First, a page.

Do the Right Thing, Spike

WHEN we all received our application packets in the mail before coming to Harvard, we read a lot about diversity.

The University is hell-bent on the notion that we will all learn more if we have students of diverse ethnicities, sexual preferences and socio-economic backgrounds everywhere--in the houses, in the dining halls and in the classrooms. Administrators, professors and students all bend over backwards to create a diverse atmosphere at Harvard.

But the University seems to bend over further for Spike Lee. When Harvard's newest teacher gave his first lecture, he made a mockery of Harvard's supposed dedication to diversity--and Harvard was there to back him up.

SANDERS Theatre was packed with students of different ethnic and academic backgrounds at Lee's first lecture. But then Lee announced that he was looking forward to imparting his knowledge to "young Afro-American film-makers." And when asked which students would be admitted to his class, Lee answered, "First of all, this is for Afro-Am majors."

Then he said that he would let in "some of those "what are they called?"--at which point he turned to Dean of Students Archie C. Epps and the head teaching fellow for help with the name of those other people that would be taking the course. "Oh yeah," he added, "VES majors."


Visual and Environmental Studies is a cumbersome and odd name. There's no reason that Lee, who is new to Harvard, should remember it. But there was more to Lee's question than just forgetfulness. Throughout his presentation, Lee was indifferent to everyone except the group of students he seems to have targeted in his choice to teach at Harvard.

Lee said he would be just as exclusive with his time outside the class. Harvard's newest teacher said that he would hold office hours, but that each student would be allotted only 15 minutes of his time.

Lee added that only students taking his class would be allowed to see him during office hours. He also said that he probably won't commit to any other speaking engagements while he is here at Harvard, because he is very busy finishing his new movie, Malcolm X.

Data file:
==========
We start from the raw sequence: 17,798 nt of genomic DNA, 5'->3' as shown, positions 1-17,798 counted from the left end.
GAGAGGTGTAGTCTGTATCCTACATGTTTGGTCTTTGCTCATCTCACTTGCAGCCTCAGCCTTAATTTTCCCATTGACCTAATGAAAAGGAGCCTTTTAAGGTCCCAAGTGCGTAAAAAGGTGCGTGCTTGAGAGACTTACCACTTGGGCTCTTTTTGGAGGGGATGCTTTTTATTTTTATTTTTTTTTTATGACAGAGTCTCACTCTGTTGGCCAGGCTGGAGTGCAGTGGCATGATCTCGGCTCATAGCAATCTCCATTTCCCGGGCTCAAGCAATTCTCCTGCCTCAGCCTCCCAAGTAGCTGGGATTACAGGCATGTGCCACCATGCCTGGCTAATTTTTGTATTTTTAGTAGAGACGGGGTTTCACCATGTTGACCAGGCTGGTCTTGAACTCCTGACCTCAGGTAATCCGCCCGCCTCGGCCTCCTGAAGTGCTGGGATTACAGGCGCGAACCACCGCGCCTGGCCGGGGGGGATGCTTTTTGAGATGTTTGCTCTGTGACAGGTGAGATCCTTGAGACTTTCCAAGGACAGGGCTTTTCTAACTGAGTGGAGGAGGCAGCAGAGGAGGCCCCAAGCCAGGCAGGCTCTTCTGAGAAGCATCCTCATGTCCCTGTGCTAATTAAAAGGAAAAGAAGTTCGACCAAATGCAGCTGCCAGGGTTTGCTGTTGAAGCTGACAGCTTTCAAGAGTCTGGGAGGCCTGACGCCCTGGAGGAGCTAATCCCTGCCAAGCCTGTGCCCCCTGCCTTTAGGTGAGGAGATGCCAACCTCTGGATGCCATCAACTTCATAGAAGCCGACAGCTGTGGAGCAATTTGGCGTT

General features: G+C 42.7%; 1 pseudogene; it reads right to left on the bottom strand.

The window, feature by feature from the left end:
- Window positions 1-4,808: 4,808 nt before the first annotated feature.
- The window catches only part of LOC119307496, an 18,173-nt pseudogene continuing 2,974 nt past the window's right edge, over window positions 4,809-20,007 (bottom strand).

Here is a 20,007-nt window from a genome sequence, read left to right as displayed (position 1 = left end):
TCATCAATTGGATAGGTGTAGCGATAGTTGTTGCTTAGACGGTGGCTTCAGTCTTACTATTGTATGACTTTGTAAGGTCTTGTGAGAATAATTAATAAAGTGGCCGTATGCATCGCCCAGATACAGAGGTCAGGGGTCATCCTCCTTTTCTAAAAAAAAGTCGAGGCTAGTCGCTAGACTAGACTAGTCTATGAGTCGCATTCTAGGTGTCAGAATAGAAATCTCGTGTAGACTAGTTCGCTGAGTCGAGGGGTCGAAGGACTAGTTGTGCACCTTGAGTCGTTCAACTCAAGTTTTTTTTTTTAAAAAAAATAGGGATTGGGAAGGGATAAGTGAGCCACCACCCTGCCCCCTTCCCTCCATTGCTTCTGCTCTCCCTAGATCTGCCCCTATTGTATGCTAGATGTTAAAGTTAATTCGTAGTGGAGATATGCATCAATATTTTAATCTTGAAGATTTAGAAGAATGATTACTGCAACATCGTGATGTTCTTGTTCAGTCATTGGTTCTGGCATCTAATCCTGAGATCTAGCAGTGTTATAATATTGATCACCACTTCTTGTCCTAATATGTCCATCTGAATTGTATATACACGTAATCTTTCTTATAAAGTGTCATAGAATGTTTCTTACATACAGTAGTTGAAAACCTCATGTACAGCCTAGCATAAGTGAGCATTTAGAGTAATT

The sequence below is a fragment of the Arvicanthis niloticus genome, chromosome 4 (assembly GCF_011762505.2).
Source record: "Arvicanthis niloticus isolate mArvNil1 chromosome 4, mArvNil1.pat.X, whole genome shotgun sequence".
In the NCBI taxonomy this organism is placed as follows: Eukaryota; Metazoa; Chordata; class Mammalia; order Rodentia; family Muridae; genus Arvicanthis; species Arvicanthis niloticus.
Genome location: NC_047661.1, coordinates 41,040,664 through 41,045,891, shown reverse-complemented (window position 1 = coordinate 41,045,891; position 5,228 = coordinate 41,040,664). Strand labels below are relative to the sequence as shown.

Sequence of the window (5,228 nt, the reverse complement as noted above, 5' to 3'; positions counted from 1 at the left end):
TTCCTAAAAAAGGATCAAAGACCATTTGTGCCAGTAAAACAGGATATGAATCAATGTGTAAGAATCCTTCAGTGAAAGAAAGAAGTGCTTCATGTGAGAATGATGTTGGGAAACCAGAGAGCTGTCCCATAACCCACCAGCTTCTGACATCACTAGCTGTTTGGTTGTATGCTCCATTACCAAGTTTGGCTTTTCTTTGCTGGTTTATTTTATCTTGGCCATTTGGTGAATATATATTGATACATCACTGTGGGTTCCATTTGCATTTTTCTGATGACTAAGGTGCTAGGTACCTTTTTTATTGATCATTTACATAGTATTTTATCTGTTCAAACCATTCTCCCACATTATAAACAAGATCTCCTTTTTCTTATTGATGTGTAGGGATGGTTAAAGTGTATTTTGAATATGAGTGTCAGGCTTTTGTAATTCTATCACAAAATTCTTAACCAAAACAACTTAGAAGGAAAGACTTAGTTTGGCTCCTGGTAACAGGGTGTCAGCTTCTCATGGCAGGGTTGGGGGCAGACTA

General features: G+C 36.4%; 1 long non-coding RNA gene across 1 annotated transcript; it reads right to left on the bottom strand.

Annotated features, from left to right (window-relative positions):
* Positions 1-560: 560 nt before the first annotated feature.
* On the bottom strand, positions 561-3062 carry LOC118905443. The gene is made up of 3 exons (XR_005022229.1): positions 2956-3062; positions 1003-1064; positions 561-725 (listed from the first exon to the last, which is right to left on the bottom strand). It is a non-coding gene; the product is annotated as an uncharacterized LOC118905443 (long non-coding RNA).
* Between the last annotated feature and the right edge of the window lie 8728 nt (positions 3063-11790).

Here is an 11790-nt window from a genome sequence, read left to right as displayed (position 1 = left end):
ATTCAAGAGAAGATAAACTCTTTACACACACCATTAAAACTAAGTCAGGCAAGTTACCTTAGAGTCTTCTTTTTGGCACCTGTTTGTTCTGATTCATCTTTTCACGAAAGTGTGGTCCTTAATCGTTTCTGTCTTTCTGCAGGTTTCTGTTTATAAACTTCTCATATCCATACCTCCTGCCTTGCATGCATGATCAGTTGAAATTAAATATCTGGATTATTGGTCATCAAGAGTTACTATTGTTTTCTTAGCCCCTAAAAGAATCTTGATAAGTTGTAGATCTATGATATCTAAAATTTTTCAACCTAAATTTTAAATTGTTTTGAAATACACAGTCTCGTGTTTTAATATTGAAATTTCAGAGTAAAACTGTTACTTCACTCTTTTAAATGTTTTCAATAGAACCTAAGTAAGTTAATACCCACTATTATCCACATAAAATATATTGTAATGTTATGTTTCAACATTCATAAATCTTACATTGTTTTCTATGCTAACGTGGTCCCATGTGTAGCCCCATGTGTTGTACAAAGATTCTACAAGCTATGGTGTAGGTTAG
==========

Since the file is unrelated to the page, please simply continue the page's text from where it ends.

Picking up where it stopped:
I know that our visiting teacher is a busy guy. But his presence at Harvard, under these conditions, is restrictive and fragmentary.

LEE'S ideas should be heard by more than just a small group of students he wants to teach. And he should hear from a broader range of students as well. What Lee doesn't seem to understand is that he has been invited to join the Harvard community--and all the diversity that comes with it. His exclusive attitude is detrimental to the cross-cultural communication that we have tried so hard to facilitate.

As a film-maker and a highly public person, Lee has become a prominent figure in one of the most sensitive issues that our society faces--race relations.

By inviting such a creative, opinionated individual, the administration created the opportunity for Harvard students to expand the discussion about the nation's racial unrest. Perhaps some limited progress--at least in this community--could have been made.

The present policy limits more than just the size of the class. By closing off the course to the rich variety of academic and ethnic backgrounds that make up the Harvard student body, Lee is limiting the potential for the students and the teacher to learn the most they possibly can from one another.

Harvard's acceptance of Lee's attitude of exclusion means the community has missed an opportunity for further communication. And Harvard seems to ignore the fact that Lee violates the University's commitment to open discourse.

In his films, Lee has made Americans think about questions of identity and race relations--sensitive issues that many Americans would like to ignore. His movies urge us to think about and discuss these concerns. But apparently he doesn't want to discuss them himself. If Lee has something to say--and his movies would have us believe that he does--then he should say it to everyone.